Malwarebytes Labs Discovers Crypto Mining Malware Stealing Fortnite Video Gamers’ Bitcoin
Latest Malwarebytes Labs’ report revealed that a new malware has been concealed as “cheat tools”, in which Fortnite Gamers are said to be the most impacted. The malware supposedly has the ability to not only steal users’ Bitcoins but also personal data.
The report, which was put together by the team’s Malware Analyst, Christopher Boyd, stated that the disguise was lifted while searching YouTube videos, offering “season passes”, which were deemed “free” for Android users.
Several videos found on YouTube promoted the notion of “free passes” and cheats. As per the image shared, investors and gamers should watch out for videos such as “*Fortnite Aimbot*” and “New Season 6 Fortnite Hack Cheat Free Download” to name the least. The report also revealed that a video has since been removed, however, it only did so after nearly 120,000 views.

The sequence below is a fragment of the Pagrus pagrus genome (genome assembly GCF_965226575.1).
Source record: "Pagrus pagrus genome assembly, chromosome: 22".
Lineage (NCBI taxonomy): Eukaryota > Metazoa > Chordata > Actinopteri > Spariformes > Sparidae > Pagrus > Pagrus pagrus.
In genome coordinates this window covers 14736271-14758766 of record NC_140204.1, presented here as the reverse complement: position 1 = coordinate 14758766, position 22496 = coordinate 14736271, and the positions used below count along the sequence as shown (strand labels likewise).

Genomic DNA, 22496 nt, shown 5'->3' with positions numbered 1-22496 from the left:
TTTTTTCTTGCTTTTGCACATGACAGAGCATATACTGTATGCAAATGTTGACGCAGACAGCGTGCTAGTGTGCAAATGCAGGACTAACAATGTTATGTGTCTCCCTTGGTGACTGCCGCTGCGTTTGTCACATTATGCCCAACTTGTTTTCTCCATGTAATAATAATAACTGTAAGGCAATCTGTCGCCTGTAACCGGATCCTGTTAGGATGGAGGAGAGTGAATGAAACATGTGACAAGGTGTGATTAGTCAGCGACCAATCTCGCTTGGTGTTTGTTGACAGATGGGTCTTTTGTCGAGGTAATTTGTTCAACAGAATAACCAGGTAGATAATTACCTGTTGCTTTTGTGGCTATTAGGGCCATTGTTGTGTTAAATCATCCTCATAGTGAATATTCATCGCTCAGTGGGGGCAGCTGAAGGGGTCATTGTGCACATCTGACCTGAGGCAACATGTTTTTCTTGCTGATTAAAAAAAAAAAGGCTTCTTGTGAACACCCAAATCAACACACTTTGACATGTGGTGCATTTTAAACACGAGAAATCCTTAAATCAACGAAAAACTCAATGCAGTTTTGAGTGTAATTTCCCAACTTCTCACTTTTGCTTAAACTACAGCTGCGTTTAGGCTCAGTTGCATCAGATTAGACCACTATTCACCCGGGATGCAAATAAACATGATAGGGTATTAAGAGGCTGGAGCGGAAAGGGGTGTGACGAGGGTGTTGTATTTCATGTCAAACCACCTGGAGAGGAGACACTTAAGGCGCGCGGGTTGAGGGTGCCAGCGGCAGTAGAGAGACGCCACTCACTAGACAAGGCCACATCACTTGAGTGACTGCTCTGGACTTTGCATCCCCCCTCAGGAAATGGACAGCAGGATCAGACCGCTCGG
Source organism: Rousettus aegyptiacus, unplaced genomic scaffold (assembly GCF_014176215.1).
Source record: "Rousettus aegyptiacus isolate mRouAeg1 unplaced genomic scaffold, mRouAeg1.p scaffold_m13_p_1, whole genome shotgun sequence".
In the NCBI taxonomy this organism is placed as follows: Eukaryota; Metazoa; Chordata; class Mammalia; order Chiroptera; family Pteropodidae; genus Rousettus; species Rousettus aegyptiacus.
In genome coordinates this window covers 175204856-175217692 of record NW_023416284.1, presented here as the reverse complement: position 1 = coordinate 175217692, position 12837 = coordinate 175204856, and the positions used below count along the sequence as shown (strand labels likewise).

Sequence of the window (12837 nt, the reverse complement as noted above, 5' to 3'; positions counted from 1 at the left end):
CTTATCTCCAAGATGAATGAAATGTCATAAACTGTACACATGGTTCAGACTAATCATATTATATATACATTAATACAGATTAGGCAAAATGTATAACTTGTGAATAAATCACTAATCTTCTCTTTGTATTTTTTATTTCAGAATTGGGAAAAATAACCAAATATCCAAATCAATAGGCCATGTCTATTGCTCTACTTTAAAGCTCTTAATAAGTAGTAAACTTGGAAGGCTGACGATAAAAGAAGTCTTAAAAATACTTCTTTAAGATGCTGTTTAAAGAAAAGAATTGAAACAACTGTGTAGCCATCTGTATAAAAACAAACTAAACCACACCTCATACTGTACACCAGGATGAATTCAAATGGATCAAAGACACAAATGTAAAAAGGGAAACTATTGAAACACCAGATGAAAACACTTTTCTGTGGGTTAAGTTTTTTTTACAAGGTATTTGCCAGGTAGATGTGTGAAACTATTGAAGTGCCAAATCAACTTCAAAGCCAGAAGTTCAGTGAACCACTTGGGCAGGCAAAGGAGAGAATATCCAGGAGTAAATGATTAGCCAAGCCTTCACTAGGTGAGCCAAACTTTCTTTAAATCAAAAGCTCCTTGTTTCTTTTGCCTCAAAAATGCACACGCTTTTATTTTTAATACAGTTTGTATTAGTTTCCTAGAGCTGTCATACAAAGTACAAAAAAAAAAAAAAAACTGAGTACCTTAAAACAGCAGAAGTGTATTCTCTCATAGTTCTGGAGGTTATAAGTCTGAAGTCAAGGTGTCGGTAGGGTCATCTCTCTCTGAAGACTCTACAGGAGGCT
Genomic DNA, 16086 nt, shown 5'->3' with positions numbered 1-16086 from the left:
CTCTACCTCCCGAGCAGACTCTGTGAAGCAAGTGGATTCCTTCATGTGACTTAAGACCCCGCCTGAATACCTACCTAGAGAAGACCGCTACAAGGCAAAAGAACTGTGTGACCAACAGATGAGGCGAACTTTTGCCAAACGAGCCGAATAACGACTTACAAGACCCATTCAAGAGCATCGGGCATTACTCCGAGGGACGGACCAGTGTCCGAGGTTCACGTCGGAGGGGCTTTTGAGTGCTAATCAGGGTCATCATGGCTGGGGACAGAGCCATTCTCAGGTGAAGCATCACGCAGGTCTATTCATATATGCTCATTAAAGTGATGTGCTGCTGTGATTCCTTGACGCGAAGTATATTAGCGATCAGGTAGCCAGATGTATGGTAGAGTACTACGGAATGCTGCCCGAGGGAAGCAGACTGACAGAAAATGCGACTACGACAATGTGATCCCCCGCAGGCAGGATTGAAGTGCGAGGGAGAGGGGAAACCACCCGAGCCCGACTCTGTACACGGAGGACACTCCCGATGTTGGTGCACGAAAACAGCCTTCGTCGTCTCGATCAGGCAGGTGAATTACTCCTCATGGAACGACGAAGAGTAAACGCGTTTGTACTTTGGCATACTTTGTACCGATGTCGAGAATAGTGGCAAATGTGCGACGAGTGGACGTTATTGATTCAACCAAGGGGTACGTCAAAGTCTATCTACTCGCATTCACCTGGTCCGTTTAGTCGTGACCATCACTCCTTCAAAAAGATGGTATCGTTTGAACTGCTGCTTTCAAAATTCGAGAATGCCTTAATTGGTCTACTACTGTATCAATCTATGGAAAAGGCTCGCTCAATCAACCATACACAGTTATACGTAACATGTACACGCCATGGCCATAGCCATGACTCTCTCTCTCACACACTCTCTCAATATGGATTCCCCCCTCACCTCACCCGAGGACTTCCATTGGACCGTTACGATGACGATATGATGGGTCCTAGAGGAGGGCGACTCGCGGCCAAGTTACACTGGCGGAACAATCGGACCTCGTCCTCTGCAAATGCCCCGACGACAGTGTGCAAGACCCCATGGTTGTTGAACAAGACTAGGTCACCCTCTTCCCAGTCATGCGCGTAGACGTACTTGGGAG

The entire process to track down the malware was allegedly not so simple. It started off by viewing YouTube videos, prompting users to a page dubbed, “Sub2Unlock”, which requested users to subscribe to a page, and ultimately taking them to another website, “bt-fortnite-cheats(dot)tk”. The aforementioned site claims to offer the necessary cheat tools, however, they are not “cheats” that are being downloaded, but the malware itself!
At the time of writing, it has been disclosed that there have been 1,207 downloads. This means that that many people have since been attacked – theft is surely to have occurred.
Based on the claims made, upon downloading the malware, it “performs some basic enumeration on details specific to the infected computer”. Further analysis found that the type of data that was stolen include the likes of “browser session information, cookies, Bitcoin wallets and also Steam sessions”.
In addition to the malware, users would have automatically downloaded a “readme file”, which might have induced gamers of a deal indicating the price of cheats as “$80 bitcoin”, given they are interested in purchasing them. Those who do express interest, seem to have been offered a telegram for further discussion.
Among all scams, this is by far intense, as gamers are less likely to catch the malware in action. This only goes to show that anything advertised as “free” should be thought over, as there is always something fishy in said offers.
To read the report in complete, check out: blog.malwarebytes.com/cybercrime/2018/10/fortnite-gamers-targeted-by-data-theft-malware/